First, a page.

Thursday, 22 November 2007

News for you

Information is the basis of democracy. The correct information, independent and disinterested from any political influence and affair. This is surely one of the trademarks that distinguish the democratic information in democracies with parliamentary representations.

Unfortunately this cannot be seen in practice, though not due to a lack of laws to guarantee free information, free speech and circulation of ideas in democracies. Quite the contrary; such laws do exists and are in place. The problem is instead in the way information is accessed and broadcast by the news-makers.

News is increasingly becoming more and more packaged and proposed to the readership in timeframes. The politician does not need to be worried anymore about this and that error. There is no need anymore to cover up the lies and broken promises espoused during the election campaign. There are no problems for the union leaders who cannot take the lead for an action campaign against government policies. There are no worries that the press is waiting; ready and prepared to mask, cover and reinterpret on the basis that perception is all that matters.

The perception desired by this collective of power is that everything is done in the public interest and if something goes wrong - when the stink cannot be trapped in a jar - anything is moved and reinterpreted in order to learn the traditional lesson.

We, ignorant, stupid, are unable to see that information is so meticulously and strategically packaged and marketed to us that the information we know is really there, is in truth missing from the news broadcast and as such does not actually exist. But more perversely, it is as though it never existed and as such, was just invention of the mind. The thing becomes worrying when one, two, three.....hundreds of people discover that what they thought to be true, is, in actual fact, not a mere invention of mind, but the real truth.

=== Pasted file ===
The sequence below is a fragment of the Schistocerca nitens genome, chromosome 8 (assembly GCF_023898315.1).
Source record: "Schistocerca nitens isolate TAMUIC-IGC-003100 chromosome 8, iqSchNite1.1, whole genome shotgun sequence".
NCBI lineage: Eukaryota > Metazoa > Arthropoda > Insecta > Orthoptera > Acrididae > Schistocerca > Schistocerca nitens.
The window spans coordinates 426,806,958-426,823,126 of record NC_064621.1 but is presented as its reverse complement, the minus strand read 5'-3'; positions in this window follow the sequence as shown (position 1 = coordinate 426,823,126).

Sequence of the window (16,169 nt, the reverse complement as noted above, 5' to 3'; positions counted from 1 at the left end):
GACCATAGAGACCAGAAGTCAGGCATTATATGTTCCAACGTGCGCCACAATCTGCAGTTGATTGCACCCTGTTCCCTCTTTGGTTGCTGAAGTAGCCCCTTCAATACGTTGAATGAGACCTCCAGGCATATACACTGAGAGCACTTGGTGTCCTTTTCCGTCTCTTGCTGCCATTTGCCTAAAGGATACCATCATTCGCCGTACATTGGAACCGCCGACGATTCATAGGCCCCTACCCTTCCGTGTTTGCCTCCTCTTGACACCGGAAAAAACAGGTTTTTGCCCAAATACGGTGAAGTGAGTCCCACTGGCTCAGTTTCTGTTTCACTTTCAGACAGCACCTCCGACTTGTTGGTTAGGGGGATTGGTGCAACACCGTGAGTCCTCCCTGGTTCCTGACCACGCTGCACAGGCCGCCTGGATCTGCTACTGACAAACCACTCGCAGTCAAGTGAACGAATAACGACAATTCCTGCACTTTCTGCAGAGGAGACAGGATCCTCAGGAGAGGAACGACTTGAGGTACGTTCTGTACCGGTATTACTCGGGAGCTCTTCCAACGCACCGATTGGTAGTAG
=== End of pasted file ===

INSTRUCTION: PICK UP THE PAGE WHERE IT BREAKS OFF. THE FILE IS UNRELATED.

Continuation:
It is exactly this process that makes the truth: the sharing of thoughts about a particular thing. But you need to be more than one. It is like I would declare myself a communist whilst I know that nobody else in the world knows the meaning of such a word. I could not even label myself a communist if I knew that I would be the only person in the world being a communist. I could use only my own name and surname.

Journalists no longer share such thoughts with readers. The truth is already written in the headline. The rest is only marginal and if your thoughts happen to be engaged, statements of eminent and illustrious union leaders are already lurking behind the next full stop. The elite caste of union leaders speaks through the events and the happenings. They are always there to tell you what to do, what to think, how to make the next step, what should be good for the whole world and the universe. Their voices echo from article to article.